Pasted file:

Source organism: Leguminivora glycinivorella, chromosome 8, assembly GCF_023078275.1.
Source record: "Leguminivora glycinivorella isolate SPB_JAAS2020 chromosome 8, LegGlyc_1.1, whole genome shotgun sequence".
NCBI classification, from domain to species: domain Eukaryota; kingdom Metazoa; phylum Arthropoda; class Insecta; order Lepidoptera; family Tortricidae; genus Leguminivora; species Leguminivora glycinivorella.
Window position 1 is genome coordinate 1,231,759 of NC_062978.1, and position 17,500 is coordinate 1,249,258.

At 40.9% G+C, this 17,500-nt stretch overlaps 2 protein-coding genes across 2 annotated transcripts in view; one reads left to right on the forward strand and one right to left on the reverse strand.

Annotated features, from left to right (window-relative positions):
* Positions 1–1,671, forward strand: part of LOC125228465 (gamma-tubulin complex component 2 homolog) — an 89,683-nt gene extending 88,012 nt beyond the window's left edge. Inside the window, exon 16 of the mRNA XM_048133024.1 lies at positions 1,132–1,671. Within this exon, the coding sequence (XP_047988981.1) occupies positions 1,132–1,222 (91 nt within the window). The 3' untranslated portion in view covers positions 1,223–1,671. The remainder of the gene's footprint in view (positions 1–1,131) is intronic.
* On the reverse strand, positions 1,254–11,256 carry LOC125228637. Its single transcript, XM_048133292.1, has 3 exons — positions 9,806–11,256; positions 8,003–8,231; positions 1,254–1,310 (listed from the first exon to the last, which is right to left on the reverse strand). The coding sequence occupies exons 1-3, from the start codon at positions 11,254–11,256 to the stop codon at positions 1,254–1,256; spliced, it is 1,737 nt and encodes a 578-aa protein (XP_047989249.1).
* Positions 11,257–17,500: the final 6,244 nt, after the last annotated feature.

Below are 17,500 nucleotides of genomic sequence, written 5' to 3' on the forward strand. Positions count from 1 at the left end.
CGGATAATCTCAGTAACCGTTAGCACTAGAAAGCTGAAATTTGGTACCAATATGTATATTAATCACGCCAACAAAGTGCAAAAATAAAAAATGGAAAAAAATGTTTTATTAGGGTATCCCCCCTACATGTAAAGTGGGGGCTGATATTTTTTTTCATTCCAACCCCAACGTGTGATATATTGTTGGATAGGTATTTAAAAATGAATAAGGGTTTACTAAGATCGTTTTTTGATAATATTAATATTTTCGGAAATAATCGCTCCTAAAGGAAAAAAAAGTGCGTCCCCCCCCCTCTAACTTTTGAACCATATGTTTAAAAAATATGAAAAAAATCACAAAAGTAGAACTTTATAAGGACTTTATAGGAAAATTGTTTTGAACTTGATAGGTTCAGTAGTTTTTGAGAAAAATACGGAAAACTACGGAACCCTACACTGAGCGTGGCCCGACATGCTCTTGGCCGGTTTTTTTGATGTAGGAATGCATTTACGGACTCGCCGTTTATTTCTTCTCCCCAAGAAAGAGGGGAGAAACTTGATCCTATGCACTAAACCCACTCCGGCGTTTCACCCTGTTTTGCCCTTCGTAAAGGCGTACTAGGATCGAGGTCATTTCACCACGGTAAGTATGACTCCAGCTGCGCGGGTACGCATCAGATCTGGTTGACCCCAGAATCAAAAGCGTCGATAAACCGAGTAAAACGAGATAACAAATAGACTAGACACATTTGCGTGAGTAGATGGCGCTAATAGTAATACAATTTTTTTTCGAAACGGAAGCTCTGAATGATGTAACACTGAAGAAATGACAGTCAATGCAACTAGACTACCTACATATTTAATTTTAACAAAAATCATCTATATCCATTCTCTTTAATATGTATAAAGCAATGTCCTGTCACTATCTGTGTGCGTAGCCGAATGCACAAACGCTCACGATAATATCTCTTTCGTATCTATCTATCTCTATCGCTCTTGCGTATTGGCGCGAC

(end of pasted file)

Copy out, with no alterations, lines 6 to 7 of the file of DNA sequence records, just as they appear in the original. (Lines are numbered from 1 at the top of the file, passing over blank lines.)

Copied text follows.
Annotated features, from left to right (window-relative positions):
* Positions 1–1,671, forward strand: part of LOC125228465 (gamma-tubulin complex component 2 homolog) — an 89,683-nt gene extending 88,012 nt beyond the window's left edge. Inside the window, exon 16 of the mRNA XM_048133024.1 lies at positions 1,132–1,671. Within this exon, the coding sequence (XP_047988981.1) occupies positions 1,132–1,222 (91 nt within the window). The 3' untranslated portion in view covers positions 1,223–1,671. The remainder of the gene's footprint in view (positions 1–1,131) is intronic.